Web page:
Emerald Exposition Events (EEX) has made its debut as a publicly traded company. The company has become the leader in B2B trade shows through a string of acquisitions, although it remains a relatively small player in a highly fragmented industry.

The dealmaking spree has created a sizable player, but added a lot of debt to the balance sheet as well. Being leveraged 4 times and operating with premium multiples, I am not that attracted to this cyclical player. That said, the role as a consolidator is interesting for investors over time, certainly if multiples compress and leverage comes down.

Trade Show Going On The Road

Emerald is a key operator of B2B trade shows in the US, with some of these events dating back 110 years. The company currently operates 50 of these shows, drawing over 500,000 global attendees and exhibitors.

The company claims that each trade show franchise is profitable thanks to its leading positions in the relevant industry verticals. This leadership position attracts quality and makes it the ¨must-attend¨ event for the respective industry. These shows are responsible for over 90% of sales reported by Emerald, with the remainder of revenues generated from digital media, print publication and other market services provided by the company.

Most of the shows focus on gift, home & general merchandise, categories that represent nearly 40% of the shows hosted. Sports makes up a fifth of revenues, and other key categories include design & construction, technology, and jewelry, among others.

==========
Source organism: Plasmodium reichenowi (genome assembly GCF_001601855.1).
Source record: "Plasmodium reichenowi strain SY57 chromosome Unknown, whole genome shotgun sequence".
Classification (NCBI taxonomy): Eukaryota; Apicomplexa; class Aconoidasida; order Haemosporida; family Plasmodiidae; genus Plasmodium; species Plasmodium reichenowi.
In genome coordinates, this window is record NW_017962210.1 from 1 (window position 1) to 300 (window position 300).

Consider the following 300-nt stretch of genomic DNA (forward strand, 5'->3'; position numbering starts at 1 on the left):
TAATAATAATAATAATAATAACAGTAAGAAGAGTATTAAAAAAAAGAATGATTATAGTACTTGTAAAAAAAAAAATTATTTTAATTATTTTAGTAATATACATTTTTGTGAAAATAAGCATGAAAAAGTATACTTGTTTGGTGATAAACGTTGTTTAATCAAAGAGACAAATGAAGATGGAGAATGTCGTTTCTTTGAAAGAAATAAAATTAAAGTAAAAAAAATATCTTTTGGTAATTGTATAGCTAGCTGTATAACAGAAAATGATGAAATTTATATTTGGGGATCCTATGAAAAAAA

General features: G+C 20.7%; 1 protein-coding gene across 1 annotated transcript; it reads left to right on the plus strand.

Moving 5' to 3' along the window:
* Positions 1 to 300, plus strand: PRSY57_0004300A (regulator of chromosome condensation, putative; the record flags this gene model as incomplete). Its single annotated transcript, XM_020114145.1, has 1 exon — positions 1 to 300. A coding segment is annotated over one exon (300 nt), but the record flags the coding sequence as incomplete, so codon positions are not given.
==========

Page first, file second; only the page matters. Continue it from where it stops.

Despite the increased usage of online business and online communication, trade shows remain among the most effective ways for lead generation with customers, suppliers, market research and brand building.

The company claims that the US market for B2B trades shows amounts to $13.5 billion, comprising 9,400 shows. This suggests that each show/event is responsible for an average of $1.4 million in sales. While the company only holds a 2% market share, Emerald´s shows are far bigger than the average, generating over $6 million in revenues. Other key players in the industry include Informa, UBM and Reed Exhibitions which combined hold an estimated 7% of the market.

Note that Emerald is essentially the product of a string of acquisitions following a carve-out from Nielsen back in 2013. Since 2014 the company has made 13 acquisitions for a total sum of $530 million, backed by the sponsorship of Onex. By far the biggest purchase was that of George Little Management, a deal valued at $335 million.

The IPO, Leverage & Valuation

Emerald sold 10.3 million shares at $17 apiece, below the preliminary offering range of $18-$20 per share. Only 6.1 million shares were sold by the company itself, raising $104 million in gross proceeds, or probably close to $90-$95 million after taking into account IPO related costs.

There are 72.2 million shares outstanding following the offering, valuing equity of the firm at $1.23 billion at the IPO price. The actual valuation of the firm is quite a bit higher, as Emerald has taken on a lot of debt following its dealmaking spree. The company ended 2016 with net debt of $687 million, and net debt will fall to $600 million following completion of the public offering. Leverage will be a significant issue, as the company posted adjusted EBITDA of $152 million in 2016, for a near 4 times leverage ratio.